May 17, 2017 8:01 pm
Updated: May 17, 2017 8:18 pm

Toronto mother launches lawsuit after daughter with special needs left on bus for hours in the cold

WATCH ABOVE: Laura Mastache is suing the Toronto District School Board, the school bus company and the bus driver after her 19-year-old daughter was left on a school bus alone for six hours on a cold day in January. Lama Nicolas reports.

A A

Laura Mastache is suing the Toronto District School Board (TDSB), Stock Transportation Ltd. and the school bus driver for $700,000 after her daughter was left on a school bus for hours during a cold, winter day.

“I torture myself thinking what she went through, how she was in that moment,” Mastache told Global News.


Story continues below

On Jan. 23, her daughter Wendy was picked up from home in a small school bus at around 8:30 a.m. Laura said she received a call from the school at around 3 p.m. saying her daughter hadn’t been seen all day and that she never made it to her special needs class at York Humber High School.

”Police told us the bus driver confessed in a way she locked her in the bus, she didn’t see her,” Laura said.

Her daughter was missing for close to six hours and was left on the bus alone in the cold.

”I cannot see a yellow bus without thinking how could it be possible that nobody saw her,” Laura said.

READ MORE: 9-year-old girl left in cold after Winnipeg school bus skips a stop

The 19-year-old student has autism, epilepsy and has a developmental disability. Wendy also has difficulty with verbal communication. Laura said her daughter has experienced regression and anxiety since this happened, adding Wendy is now afraid to sleep alone.

“I don’t know it’s really true. I don’t know what happened I don’t know what my daughter went through,” Laura said.

READ MORE: Ontario parents ‘hysterical’ after daughter, 5, dropped off alone on 1st day of school

“At this point, I don’t know what she went through. I cannot ask her because she can get upset.”

“This type of situation should not happen,” Shannon Padippurathu, Laura’s lawyer, said. He added he thinks “it’s a very important case for all parents all organizations that are dealing with children in the province.”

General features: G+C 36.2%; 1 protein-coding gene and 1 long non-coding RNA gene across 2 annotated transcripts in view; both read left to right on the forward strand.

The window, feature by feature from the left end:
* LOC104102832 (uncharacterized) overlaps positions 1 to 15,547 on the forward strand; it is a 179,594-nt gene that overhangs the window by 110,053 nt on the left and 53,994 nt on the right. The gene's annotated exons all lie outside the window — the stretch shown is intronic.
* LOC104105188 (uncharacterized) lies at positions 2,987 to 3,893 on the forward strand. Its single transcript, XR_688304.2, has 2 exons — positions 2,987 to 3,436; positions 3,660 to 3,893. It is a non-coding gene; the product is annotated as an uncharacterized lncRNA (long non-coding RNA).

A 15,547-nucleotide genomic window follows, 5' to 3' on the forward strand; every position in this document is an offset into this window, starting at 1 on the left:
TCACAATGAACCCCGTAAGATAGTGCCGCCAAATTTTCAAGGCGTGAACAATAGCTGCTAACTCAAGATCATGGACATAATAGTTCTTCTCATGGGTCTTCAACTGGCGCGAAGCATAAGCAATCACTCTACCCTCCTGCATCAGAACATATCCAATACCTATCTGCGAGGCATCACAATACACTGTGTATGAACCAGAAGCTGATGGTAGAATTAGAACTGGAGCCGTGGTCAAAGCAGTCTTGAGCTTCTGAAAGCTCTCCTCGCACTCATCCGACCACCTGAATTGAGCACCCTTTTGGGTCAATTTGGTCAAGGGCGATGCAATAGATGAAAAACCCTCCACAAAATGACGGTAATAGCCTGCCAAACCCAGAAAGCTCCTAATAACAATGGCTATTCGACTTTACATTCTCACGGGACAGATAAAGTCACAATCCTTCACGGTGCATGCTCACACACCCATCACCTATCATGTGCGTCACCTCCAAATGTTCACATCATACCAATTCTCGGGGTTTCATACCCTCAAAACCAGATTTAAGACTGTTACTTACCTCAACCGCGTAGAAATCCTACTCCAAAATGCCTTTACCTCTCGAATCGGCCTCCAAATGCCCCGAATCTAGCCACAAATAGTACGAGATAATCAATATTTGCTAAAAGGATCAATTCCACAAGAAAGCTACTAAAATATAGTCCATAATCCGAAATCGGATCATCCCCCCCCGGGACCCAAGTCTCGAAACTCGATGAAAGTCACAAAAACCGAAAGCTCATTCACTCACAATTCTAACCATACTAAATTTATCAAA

“There had to be a breakdown in communication, negligence on so many different levels for this to actually transpire.”

Mastache said she questions how the bus driver couldn’t see her daughter on a small school bus and said the school should have notified her sooner. The TDSB’s policy was not to call parents of absent students who are 18 and over. However, that policy changed after this incident.

“As it is a legal matter now, we can’t provide much comment on the lawsuit itself,” TDSB spokesperson Ryan Bird said.

“We have now taken steps to ensure that the parents of students with unique needs over the age of 18 will receive attendance calls,” Bird said.

As for the school bus company, they wouldn’t comment or answer any questions. At the time, they said the bus driver was fired for not following protocol by not checking the bus after her route. But Laura said the firing the driver isn’t enough and that she fears the driver can continue to work with other children.

“Are we going to wait until something else happens to another child?” Laura said.

Maybe another child is not going to be as lucky as Wendy.”

© 2017 Global News, a division of Corus Entertainment Inc.

Report an error

Comments

Comments closed.

Due to the sensitive and/or legal subject matter of some of the content on globalnews.ca, we reserve the ability to disable comments from time to time.

Please see our Commenting Policy for more.